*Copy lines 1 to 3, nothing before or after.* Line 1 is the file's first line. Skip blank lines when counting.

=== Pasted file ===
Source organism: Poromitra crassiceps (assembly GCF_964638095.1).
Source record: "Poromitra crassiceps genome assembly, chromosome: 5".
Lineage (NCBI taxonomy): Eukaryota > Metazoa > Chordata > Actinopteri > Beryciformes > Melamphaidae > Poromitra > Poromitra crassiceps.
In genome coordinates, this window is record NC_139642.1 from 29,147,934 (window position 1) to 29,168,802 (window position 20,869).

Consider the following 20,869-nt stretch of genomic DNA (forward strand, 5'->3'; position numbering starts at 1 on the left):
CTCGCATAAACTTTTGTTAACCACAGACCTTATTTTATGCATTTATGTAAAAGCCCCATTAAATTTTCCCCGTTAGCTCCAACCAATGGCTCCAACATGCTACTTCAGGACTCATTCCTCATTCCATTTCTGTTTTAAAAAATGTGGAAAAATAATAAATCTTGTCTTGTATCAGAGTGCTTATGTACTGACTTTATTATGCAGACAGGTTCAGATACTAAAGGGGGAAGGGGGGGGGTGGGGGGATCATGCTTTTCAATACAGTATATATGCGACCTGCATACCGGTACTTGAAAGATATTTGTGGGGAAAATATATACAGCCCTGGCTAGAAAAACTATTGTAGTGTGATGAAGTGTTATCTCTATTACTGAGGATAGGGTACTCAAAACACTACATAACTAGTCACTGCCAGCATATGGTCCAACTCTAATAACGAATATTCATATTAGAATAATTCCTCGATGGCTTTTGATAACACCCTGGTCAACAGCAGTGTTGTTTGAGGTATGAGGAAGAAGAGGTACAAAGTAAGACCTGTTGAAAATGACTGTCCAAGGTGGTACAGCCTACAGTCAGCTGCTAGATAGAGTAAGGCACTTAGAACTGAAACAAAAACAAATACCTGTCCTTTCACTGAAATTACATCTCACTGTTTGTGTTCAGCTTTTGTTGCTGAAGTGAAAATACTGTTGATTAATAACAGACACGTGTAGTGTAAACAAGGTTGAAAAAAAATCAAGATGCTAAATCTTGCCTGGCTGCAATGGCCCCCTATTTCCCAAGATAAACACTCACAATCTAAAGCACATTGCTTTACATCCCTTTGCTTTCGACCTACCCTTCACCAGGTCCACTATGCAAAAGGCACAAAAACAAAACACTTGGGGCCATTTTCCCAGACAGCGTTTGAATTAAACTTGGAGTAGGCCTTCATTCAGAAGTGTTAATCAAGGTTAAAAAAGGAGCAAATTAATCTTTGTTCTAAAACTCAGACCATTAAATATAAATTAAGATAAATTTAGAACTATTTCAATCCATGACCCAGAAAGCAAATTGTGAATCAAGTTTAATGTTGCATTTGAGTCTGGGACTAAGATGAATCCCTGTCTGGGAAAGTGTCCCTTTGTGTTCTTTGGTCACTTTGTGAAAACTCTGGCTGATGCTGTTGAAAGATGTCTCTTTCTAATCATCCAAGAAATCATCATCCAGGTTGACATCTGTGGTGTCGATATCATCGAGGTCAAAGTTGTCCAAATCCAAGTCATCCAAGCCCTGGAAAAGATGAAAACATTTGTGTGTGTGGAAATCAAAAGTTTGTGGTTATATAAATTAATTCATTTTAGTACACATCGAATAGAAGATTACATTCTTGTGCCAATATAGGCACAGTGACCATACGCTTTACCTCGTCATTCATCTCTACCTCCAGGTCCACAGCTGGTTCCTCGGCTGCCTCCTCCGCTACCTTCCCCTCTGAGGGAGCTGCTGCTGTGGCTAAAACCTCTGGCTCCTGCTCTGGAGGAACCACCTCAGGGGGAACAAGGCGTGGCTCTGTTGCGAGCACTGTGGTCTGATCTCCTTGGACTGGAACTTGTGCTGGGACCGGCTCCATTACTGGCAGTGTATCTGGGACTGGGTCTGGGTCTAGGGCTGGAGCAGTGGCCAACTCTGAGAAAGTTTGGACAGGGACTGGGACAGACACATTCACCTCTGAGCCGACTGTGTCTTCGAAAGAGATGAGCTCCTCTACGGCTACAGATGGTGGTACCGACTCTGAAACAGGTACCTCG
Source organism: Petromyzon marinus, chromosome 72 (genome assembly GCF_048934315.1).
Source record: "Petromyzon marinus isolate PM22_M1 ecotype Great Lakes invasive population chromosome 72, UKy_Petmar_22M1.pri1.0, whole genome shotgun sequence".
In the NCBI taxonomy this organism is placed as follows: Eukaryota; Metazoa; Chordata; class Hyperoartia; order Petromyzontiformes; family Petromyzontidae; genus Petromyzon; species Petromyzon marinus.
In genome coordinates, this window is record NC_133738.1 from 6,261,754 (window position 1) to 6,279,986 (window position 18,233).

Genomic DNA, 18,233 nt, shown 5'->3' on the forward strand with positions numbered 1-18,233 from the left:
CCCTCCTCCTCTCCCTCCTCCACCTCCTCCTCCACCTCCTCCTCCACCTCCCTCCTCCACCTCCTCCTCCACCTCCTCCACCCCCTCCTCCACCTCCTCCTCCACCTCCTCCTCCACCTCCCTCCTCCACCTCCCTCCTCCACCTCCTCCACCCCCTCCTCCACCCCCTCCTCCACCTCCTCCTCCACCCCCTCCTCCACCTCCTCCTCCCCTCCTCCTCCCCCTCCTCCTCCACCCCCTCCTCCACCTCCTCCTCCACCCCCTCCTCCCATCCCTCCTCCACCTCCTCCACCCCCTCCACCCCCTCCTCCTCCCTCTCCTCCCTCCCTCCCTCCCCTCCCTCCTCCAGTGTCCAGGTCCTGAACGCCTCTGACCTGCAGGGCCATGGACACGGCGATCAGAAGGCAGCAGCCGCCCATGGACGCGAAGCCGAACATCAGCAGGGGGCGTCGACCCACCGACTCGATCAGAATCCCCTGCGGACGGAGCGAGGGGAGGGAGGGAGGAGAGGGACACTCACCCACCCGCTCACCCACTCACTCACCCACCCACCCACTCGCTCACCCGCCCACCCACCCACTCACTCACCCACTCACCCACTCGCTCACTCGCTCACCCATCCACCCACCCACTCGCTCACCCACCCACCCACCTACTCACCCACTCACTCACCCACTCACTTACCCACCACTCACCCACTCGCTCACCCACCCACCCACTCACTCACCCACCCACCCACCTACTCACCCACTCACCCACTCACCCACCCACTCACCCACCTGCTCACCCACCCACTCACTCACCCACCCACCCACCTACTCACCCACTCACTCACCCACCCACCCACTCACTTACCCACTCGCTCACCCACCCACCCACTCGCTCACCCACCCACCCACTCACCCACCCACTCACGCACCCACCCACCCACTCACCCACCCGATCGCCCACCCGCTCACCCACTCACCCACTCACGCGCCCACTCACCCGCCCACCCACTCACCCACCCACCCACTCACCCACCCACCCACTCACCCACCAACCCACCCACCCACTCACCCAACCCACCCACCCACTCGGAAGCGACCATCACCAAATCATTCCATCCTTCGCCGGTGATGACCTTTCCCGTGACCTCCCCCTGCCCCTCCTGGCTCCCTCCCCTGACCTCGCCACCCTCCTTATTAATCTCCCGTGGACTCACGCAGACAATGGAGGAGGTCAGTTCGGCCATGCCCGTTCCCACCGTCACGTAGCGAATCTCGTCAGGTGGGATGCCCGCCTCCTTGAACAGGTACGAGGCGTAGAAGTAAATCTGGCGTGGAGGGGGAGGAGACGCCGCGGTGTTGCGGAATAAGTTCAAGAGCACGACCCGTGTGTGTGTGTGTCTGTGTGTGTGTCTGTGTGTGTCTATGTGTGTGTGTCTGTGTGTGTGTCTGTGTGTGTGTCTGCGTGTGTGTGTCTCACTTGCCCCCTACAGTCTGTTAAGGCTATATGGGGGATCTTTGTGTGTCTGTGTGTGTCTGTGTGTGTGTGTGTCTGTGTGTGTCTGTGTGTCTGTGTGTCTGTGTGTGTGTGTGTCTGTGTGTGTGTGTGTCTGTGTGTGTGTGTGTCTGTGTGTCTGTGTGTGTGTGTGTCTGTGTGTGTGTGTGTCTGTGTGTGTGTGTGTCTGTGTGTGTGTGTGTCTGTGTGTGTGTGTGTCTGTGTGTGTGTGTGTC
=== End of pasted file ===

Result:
Source organism: Poromitra crassiceps (assembly GCF_964638095.1).
Source record: "Poromitra crassiceps genome assembly, chromosome: 5".
Lineage (NCBI taxonomy): Eukaryota > Metazoa > Chordata > Actinopteri > Beryciformes > Melamphaidae > Poromitra > Poromitra crassiceps.